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PsychNotes Index

More PsychNotes: Policies and Issues in Mental Healthcare

January 20, 2016       
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When Health Policies Run Amok and Good Parenting Causes Problems: Peanut Allergies
by Monica A. Frank, PhD

squirrel with peanut
You may have heard that peanut allergies in children are on the rise. The U.S. and the U.K. developed health policies to protect children from this life-threatening allergy. Good parents followed the public health policies recommending the avoidance of peanuts in the first years of life. But peanut allergies continued to increase at alarming rates--doubling in the last 10 years in Western countries.

Everything from chemical toxins to caesarean sections to vaccinations and genetically modified foods were blamed for the increase. The more public health tried to eliminate the problem by advocating avoidance of peanuts in the early years of life, the more it increased.

Finally, we have some answers that many people with common sense had already reached!

Researchers followed infants until age five who were at risk for developing peanut allergies due to risk-increasing conditions of severe eczema or egg allergies. The study examined children who were already sensitized to peanuts and those who were not. When these at-risk children ate a reasonable amount of peanuts in their early years of life, they had a 70% (already sensitized group) to 86% (not already sensitized group) reduction in peanut allergies (Du Toit, et al., 2015). In other words, the public health recommendations to reduce peanut consumption was the cause of the increase in peanut allergies!

This illustrates the problem with extreme thinking. The public health policies to eliminate peanuts from childrens' diets come from the over-protective notion that if something causes problems for some people, it should be controlled. People tend to think if something is good, then more of it is better, and if something is bad, we should eliminate it. They don't consider other possible repercussions. It is like playing chess and only thinking of the current move rather than several moves ahead—you are likely to lose.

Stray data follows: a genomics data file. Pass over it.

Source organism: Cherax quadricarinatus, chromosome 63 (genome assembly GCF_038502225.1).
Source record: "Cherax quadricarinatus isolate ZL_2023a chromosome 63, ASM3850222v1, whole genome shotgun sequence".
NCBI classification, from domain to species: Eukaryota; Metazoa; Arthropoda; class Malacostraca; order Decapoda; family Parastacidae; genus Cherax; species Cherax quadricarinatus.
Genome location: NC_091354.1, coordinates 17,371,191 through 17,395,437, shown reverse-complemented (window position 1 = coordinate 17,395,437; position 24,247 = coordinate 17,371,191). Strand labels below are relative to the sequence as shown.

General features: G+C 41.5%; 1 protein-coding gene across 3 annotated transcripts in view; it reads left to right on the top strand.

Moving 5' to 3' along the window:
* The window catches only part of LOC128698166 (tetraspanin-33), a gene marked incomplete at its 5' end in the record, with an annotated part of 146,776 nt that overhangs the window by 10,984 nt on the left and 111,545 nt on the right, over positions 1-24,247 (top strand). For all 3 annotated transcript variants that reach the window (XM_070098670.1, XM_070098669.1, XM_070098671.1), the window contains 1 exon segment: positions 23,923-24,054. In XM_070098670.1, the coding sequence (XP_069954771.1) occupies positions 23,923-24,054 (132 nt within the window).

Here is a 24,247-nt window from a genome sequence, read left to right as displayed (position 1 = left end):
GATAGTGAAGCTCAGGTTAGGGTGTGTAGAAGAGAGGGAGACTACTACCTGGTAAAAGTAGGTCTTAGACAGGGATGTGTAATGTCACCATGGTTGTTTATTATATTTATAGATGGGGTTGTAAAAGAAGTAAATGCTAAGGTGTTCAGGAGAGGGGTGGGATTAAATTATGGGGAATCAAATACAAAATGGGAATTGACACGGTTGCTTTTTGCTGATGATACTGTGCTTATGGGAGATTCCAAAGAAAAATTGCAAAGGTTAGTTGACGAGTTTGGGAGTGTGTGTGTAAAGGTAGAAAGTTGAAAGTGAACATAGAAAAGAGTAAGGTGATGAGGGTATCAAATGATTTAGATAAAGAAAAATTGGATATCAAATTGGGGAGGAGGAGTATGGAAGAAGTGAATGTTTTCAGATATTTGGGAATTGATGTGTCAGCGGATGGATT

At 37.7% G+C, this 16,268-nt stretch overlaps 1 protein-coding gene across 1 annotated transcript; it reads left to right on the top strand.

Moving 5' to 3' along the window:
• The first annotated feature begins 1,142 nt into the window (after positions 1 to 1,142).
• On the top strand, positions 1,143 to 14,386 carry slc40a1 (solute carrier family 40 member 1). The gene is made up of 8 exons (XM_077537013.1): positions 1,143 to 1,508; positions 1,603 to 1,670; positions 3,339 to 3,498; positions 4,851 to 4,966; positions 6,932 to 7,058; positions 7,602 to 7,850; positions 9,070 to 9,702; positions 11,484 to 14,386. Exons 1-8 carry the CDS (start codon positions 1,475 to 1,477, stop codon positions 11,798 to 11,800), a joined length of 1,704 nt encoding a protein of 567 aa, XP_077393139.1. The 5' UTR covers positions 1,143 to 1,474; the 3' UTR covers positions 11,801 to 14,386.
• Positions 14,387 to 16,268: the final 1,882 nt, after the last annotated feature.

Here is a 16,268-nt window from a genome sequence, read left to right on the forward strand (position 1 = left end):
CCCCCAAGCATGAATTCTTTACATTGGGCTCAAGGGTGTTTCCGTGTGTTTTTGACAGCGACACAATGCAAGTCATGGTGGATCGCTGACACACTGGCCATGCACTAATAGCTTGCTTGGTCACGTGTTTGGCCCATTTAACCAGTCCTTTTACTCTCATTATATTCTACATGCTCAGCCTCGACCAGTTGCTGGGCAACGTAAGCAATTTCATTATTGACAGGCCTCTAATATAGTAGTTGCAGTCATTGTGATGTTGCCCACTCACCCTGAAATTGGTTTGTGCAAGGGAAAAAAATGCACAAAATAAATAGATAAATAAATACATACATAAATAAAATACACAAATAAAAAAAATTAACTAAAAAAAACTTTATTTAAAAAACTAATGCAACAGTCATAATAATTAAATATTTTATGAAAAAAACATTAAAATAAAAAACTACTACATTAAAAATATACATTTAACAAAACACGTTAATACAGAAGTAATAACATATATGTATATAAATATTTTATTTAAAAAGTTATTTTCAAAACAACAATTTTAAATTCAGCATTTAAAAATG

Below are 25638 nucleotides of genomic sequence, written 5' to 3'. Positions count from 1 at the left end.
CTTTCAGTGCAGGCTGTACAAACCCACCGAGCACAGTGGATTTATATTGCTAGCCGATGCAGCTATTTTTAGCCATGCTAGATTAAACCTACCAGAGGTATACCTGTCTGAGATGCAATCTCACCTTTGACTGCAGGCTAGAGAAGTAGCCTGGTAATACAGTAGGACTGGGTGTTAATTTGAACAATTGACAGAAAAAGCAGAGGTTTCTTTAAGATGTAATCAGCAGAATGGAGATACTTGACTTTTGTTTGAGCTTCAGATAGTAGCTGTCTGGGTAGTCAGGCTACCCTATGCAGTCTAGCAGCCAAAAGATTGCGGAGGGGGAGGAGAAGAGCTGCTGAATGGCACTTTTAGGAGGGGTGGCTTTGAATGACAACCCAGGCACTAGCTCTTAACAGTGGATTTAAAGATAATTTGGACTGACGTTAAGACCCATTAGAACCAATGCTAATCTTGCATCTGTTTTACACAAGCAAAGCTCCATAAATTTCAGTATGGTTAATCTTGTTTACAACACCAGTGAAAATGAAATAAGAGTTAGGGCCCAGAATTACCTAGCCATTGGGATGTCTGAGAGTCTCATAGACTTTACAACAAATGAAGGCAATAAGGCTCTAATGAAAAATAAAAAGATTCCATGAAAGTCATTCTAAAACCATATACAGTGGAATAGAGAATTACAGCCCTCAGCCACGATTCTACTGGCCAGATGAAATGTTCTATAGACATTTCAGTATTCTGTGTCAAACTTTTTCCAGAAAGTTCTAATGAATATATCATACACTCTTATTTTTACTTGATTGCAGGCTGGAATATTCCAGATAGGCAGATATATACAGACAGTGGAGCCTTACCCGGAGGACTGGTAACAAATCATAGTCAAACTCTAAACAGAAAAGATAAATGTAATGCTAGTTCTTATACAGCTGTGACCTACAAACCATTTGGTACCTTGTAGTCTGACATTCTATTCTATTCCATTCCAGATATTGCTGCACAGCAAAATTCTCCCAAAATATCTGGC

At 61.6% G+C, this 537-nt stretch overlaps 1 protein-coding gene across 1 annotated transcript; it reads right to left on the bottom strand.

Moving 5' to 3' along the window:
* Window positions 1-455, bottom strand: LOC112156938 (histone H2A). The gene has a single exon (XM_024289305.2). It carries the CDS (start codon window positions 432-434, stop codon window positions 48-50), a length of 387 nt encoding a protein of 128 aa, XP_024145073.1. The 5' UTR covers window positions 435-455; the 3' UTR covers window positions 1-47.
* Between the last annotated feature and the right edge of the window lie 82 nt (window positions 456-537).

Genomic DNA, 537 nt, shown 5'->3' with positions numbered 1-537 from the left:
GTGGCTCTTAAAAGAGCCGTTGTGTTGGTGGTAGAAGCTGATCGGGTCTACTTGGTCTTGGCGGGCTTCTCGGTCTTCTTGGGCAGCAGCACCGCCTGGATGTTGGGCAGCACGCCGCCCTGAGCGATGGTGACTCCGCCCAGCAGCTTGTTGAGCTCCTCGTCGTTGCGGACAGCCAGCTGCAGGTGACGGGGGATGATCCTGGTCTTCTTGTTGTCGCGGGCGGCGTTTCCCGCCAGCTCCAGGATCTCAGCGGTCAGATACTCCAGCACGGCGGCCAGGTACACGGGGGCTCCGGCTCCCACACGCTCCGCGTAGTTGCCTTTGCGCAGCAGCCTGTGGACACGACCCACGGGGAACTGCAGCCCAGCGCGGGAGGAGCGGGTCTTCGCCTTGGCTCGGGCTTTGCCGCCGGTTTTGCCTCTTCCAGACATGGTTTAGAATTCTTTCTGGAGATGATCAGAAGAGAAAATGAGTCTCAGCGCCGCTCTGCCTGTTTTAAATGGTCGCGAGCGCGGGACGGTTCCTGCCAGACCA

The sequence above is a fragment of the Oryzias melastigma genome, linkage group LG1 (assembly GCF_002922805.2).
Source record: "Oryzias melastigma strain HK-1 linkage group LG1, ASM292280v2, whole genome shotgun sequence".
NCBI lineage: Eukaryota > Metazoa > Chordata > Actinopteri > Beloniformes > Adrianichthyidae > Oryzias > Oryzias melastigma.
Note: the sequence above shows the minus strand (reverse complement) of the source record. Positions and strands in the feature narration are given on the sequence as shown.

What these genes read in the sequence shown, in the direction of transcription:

Most extremes are problematic. In cognitive therapy, we teach balance. “Everything in moderation, including moderation (Oscar Wilde, 1854-1900).” Overprotecting children leads to other problems. The peanut allergy is a concrete example, but children who are overprotected are less likely to learn self-reliance, effective decision-making, and self-protection. Their parents may successfully protect them in childhood but they are often unprepared for adulthood.

Du Toit, G., Roberts, G., Sayre, P.H., Bahnson, H.T., Radulovic, S., Santos, A.F., Brough, H.A., Phippard, D., Basting, M., Feeney, M., Turcanu, V., Sever, M.L., Lorenzo, M.G., Plaut, M., and Lack, G. (2015). Randomized Trial of Peanut Consumption in Infants at Risk for Peanut Allergy. New England Journal of Medicine, 372, 804-813.


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